Proofreading Service - Pain in the English
Proofreading Service - Pain in the EnglishProofreading Service - Pain in the English
 

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24-Hour Proofreading Service—We proofread your Google Docs or Microsoft Word files. We hate grammatical errors with passion. Learn More

 

Username

Buzzbuzz10

Member Since

January 2, 2013

Total number of comments

5

Total number of votes received

4

Bio

Latest Comments

“Based out of”: Why?

  • December 11, 2013, 4:13pm

@Buzzbuzz10 To make it quite clear, I am British and have lived in the UK all of my life. The term is universal in the UK among the age group I referred to. Possibly the word is more urban than rural.

“Based out of”: Why?

  • December 11, 2013, 4:07pm

@Buzzbuzz10 FYI I am British, based in London now, and "sick" is universal in the pre-teens to 20+ year olds.

“Based out of”: Why?

  • December 11, 2013, 9:16am

@Warsaw will.. What is your attitude to the change of meaning of such words as "sick" meaning crazy, cool, or insane? I have read posts from friends on facebook where I truly don't know if they disapprove of the contents of their post, (a photograph or link or similar) or think it is really cool? Context often does not tell you the position of the poster, and can lead you to misunderstand the meaning of the comment.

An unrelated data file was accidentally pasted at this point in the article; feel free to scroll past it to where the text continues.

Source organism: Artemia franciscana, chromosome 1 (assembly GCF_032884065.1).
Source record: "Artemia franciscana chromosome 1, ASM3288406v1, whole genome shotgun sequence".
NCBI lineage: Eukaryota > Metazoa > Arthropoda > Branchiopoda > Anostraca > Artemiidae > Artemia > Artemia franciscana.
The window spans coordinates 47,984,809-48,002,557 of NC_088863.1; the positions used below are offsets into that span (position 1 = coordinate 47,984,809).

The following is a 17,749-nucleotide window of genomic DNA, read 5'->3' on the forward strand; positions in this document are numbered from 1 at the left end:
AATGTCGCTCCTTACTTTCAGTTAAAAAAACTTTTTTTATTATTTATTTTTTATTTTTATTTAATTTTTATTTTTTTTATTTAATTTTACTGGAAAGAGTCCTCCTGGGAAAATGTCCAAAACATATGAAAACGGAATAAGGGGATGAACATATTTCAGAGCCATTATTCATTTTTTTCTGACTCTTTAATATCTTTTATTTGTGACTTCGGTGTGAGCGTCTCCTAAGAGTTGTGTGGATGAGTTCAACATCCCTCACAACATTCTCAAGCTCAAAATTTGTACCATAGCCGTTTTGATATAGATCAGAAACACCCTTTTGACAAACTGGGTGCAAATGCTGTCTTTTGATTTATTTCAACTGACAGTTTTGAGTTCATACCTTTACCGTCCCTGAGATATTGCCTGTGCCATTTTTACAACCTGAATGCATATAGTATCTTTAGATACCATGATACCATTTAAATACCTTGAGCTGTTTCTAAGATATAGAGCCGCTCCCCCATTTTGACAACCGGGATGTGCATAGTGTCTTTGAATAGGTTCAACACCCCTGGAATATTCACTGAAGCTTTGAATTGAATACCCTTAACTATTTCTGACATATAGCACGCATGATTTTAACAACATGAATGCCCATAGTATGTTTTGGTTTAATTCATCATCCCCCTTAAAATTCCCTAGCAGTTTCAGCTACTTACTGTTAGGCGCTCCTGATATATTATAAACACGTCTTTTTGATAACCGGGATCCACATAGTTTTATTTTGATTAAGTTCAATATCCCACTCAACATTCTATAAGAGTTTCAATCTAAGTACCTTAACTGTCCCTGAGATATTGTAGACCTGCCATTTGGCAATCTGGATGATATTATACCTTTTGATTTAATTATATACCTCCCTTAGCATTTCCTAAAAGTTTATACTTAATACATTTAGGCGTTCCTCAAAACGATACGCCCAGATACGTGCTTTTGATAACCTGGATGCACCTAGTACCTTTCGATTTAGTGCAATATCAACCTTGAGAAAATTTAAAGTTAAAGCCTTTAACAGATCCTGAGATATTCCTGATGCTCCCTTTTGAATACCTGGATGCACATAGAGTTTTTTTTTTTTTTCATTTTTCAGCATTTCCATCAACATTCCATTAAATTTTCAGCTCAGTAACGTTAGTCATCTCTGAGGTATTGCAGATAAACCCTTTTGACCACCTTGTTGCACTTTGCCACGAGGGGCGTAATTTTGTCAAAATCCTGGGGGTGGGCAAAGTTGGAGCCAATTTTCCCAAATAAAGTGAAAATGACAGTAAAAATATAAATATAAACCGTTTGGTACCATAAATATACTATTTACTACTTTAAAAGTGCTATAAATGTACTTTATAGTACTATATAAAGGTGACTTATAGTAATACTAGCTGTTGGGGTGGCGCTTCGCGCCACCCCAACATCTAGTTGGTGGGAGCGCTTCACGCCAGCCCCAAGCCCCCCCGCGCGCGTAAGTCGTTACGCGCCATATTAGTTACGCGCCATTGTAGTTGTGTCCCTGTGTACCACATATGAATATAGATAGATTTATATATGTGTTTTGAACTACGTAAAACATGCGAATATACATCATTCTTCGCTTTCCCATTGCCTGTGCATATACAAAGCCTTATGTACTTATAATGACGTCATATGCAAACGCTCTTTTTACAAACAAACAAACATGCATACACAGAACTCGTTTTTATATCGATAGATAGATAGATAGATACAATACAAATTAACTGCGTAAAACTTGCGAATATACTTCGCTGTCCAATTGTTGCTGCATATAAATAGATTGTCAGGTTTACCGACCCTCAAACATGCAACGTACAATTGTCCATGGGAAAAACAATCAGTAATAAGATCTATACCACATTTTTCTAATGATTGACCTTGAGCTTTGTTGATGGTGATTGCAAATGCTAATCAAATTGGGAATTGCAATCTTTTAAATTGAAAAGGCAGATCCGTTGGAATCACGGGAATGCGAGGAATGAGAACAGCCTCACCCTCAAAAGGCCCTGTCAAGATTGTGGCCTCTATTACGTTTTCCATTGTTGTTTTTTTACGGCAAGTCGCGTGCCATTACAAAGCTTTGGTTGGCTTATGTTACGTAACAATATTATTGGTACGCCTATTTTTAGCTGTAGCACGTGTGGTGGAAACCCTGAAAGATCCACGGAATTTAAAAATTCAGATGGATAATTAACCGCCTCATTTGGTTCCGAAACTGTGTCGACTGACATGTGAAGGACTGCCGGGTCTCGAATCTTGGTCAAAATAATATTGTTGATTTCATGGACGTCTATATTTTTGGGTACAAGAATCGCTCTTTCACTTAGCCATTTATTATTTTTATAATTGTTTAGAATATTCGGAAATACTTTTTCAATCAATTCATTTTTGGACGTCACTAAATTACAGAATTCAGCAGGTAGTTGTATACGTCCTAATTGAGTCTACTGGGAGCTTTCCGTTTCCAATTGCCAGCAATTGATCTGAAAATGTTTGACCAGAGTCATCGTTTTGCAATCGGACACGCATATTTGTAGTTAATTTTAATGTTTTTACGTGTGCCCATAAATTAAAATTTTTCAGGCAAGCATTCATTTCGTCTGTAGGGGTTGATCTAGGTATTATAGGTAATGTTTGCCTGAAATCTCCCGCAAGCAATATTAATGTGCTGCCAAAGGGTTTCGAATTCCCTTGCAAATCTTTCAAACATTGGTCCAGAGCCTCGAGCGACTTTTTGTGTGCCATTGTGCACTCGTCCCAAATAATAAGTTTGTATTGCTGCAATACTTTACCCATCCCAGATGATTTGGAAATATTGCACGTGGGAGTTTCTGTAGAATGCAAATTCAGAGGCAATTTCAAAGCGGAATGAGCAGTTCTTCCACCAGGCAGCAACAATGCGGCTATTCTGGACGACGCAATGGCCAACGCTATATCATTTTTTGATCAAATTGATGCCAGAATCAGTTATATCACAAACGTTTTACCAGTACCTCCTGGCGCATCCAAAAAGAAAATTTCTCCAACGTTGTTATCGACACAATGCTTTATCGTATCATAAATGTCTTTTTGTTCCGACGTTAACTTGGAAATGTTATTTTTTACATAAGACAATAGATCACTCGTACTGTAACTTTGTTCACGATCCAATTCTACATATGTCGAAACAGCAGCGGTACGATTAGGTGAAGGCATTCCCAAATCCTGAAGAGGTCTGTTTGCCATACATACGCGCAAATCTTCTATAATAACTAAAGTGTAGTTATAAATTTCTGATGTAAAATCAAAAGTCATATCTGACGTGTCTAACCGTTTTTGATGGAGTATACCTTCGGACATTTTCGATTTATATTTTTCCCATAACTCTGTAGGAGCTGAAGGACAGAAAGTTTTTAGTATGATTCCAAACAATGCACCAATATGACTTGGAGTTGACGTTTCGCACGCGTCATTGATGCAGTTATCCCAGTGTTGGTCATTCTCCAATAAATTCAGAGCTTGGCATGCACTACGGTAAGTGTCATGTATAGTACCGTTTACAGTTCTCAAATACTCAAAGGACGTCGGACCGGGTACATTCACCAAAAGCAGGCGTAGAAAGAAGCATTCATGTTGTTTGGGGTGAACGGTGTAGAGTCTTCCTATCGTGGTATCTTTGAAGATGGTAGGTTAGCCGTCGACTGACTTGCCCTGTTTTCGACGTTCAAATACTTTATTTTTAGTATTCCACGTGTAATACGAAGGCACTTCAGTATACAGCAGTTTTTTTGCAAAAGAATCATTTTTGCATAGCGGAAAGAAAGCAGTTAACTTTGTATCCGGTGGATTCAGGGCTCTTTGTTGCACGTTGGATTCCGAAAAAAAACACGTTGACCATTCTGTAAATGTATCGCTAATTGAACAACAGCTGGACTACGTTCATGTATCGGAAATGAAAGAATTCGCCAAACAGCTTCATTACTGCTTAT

obliged or obligated?

  • January 2, 2013, 3:17pm

In summary obliged is used in general parlance, obligated is used with a slight difference in meaning in legal parlance. Obliged is a much less awkward word and sounds better. Obligated is an hard word and like "fall" and "obfuscate" has dropped out of use here in the UK. I doubt if many Scottish use obligated except in a legal context. stupid page wont let me post under my name lol.

obliged or obligated?

  • January 2, 2013, 3:15pm

In summary obliged is used in general parlance, obligated is used with a slight difference in meaning in legal parlance. Obliged is a much less awkward word and sounds better. Obligated is an hard word and like "fall" and "obfuscate" I doubt if many Scottish use obligated except in a legal context.